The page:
He Was Called Foolish for His Research; Now Documentary Tells How He Won Nobel Prize for ‘Cancer Cure’
By McKinley Corbley – Apr 14, 2019
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Jim Allison has been the quiet hero behind some of the most ground-breaking medical research of the last quarter century—but before he won the Nobel prize for his work, he was laboring tirelessly to proves his theories against a skeptical scientific community.
Back in the 90s, Allison was called “foolish” for claiming that the immune system could fight off cancer. Despite being shot down time and time again by medical researchers and pharmaceutical companies, Allison developed the basis for immuno-oncology drugs – also known as “lpi.”
Allison first became inspired to research cancer treatments as a result of his mother passing away after a long and debilitating battle with lymphoma when he was just 11 years old. After his mother’s passing, Allison would go on to lose a brother and two uncles to cancer; and he himself would end up beating cancer three different times.
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As a means of thanking him for his determined efforts, Allison was co-awarded the 2018 Nobel prize for physiology or medicine. More recently, film director Bill Haney released a documentary about Allison last month called Breakthrough – and it has been hailed as a masterpiece since its release.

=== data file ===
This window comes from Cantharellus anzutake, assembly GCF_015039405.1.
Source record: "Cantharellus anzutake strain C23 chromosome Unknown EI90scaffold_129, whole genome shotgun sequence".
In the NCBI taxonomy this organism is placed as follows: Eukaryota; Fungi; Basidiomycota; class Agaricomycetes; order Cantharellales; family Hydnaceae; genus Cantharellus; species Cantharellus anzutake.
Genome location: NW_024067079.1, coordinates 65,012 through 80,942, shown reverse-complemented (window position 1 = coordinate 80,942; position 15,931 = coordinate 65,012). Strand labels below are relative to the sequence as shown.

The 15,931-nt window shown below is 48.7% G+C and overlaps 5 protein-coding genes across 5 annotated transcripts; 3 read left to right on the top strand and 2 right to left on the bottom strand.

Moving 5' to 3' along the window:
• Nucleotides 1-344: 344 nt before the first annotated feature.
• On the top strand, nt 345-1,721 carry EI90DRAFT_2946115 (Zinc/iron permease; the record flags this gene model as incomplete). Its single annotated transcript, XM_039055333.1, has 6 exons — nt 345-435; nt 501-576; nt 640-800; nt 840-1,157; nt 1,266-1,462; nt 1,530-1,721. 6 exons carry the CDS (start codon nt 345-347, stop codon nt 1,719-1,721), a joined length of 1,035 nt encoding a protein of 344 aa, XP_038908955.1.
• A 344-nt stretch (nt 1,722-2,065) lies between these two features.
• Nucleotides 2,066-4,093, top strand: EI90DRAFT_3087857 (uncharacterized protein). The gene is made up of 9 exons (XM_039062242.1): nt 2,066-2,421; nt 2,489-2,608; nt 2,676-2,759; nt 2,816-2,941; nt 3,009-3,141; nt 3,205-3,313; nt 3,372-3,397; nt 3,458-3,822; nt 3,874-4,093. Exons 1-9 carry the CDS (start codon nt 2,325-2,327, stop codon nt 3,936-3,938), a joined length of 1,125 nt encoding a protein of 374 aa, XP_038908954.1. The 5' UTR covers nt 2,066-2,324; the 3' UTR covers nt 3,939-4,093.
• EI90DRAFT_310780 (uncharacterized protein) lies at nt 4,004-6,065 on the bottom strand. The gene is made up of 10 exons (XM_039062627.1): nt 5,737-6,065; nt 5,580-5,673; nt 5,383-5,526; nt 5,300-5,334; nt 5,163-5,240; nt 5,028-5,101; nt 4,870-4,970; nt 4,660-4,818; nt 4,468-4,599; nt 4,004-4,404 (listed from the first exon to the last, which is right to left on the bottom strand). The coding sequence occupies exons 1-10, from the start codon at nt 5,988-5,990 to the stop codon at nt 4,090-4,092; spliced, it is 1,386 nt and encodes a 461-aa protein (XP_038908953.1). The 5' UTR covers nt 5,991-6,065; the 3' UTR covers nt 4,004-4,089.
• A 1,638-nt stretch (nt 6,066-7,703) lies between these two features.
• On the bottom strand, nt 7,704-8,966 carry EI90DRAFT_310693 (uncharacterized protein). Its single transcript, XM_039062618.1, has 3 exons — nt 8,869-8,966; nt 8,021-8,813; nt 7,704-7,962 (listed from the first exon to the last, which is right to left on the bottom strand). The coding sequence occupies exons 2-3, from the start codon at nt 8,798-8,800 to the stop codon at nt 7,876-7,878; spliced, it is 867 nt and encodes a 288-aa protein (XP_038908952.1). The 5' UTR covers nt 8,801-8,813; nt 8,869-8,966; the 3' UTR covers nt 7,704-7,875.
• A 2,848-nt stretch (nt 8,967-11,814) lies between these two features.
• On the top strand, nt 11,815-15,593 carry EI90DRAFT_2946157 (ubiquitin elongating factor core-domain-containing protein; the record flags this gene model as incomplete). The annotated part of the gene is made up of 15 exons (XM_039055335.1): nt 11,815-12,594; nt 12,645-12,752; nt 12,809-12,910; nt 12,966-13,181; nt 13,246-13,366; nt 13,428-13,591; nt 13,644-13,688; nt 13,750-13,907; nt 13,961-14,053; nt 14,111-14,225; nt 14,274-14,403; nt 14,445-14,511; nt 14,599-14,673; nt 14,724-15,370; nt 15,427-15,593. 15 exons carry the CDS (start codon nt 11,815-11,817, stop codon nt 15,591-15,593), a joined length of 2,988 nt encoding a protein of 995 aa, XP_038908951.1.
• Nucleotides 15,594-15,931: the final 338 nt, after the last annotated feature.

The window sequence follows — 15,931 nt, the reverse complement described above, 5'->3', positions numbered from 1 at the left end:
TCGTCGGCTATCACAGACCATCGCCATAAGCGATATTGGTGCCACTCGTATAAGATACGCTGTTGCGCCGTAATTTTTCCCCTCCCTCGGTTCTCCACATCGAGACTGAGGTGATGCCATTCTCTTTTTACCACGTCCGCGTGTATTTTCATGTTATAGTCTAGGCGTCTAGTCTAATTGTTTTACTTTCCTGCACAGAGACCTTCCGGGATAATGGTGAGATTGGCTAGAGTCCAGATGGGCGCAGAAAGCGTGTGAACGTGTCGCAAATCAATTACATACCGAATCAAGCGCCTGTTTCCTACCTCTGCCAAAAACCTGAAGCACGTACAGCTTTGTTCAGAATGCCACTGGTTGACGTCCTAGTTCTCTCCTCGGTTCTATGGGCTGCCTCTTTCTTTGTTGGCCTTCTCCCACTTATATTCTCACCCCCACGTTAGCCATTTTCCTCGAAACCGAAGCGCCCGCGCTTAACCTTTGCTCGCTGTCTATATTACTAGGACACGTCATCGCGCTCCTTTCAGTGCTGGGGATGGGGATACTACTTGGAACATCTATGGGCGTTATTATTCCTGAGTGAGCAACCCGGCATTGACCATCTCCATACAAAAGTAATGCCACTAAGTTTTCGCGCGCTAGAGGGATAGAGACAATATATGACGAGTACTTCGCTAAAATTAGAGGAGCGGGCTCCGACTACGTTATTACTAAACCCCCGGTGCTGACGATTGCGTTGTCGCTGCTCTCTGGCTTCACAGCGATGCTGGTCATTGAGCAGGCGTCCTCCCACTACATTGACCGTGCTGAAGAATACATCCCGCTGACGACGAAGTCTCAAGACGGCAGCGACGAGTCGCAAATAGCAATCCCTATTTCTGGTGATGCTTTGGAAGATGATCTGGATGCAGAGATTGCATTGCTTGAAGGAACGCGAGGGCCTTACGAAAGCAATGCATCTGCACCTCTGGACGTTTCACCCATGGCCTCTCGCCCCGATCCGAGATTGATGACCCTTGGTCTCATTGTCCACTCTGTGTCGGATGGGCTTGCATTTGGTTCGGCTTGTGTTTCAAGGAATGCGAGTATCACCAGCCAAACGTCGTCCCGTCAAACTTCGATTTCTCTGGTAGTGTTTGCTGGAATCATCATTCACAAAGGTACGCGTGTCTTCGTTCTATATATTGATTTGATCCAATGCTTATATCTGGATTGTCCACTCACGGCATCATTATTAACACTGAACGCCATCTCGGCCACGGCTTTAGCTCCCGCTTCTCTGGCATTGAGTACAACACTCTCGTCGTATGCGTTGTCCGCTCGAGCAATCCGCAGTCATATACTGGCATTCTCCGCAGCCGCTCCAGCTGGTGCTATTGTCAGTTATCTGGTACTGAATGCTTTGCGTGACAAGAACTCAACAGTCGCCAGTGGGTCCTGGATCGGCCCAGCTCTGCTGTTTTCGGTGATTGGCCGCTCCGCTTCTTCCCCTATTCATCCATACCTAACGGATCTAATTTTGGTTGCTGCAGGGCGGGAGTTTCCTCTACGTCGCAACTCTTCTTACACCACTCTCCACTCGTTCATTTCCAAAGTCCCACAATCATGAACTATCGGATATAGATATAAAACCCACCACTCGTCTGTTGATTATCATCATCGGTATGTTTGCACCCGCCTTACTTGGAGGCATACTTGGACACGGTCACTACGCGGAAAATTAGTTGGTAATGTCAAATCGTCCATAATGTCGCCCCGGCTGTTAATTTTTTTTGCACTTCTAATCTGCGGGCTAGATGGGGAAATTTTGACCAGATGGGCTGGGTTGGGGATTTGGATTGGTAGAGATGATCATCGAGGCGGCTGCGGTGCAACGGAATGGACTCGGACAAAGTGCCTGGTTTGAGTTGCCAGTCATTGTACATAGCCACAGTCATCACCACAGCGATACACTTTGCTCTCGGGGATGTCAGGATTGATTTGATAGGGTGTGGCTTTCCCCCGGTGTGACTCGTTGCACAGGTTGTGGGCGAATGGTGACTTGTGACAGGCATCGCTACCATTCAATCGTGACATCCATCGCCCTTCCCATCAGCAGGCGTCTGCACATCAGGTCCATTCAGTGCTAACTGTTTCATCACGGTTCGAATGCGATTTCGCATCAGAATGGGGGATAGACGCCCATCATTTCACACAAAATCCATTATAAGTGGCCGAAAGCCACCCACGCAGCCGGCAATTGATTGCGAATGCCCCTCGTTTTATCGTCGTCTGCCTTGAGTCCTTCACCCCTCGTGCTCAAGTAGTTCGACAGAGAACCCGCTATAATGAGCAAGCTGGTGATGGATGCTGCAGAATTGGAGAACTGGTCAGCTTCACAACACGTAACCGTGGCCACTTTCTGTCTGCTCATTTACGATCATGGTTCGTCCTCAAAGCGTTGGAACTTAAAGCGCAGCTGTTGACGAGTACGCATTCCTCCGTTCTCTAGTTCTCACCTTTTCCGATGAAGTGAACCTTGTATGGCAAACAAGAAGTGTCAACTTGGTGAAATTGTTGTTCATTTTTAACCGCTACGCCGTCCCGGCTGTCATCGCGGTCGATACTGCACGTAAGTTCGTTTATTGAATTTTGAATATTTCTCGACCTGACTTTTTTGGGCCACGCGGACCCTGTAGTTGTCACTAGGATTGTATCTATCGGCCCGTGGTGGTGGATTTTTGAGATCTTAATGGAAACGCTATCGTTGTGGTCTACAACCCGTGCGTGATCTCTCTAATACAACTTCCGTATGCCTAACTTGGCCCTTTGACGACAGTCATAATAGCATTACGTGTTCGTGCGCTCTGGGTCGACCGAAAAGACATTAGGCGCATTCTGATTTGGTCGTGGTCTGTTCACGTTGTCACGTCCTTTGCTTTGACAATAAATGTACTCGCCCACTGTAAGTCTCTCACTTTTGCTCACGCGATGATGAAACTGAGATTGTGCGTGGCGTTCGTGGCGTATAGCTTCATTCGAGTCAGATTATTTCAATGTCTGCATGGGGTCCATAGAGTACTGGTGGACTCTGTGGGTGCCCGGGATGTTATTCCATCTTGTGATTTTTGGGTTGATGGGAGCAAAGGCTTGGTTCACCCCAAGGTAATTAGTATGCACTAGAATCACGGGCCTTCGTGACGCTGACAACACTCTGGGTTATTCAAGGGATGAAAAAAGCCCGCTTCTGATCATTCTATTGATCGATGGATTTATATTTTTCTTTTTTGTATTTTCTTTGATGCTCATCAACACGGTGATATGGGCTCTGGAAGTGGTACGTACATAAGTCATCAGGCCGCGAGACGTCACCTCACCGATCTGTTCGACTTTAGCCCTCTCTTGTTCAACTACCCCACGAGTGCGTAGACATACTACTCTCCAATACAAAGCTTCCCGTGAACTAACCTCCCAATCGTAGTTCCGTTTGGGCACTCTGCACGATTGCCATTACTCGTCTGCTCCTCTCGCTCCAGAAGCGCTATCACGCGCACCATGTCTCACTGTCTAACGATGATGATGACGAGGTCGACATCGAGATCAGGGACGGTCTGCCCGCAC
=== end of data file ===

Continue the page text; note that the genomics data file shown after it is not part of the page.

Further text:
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Interesting that this “foolish” man, pushed through all the nay-sayers, and did some great work for humanity.
“People who say it cannot be done should not interrupt those who are doing it.” George Bernard Shaw
I note the toll cancer took on his family. And, I read this recurrent theme in many stories about doctor’s motivation to do big things.
Perhaps this is all part of a Grand Plan?
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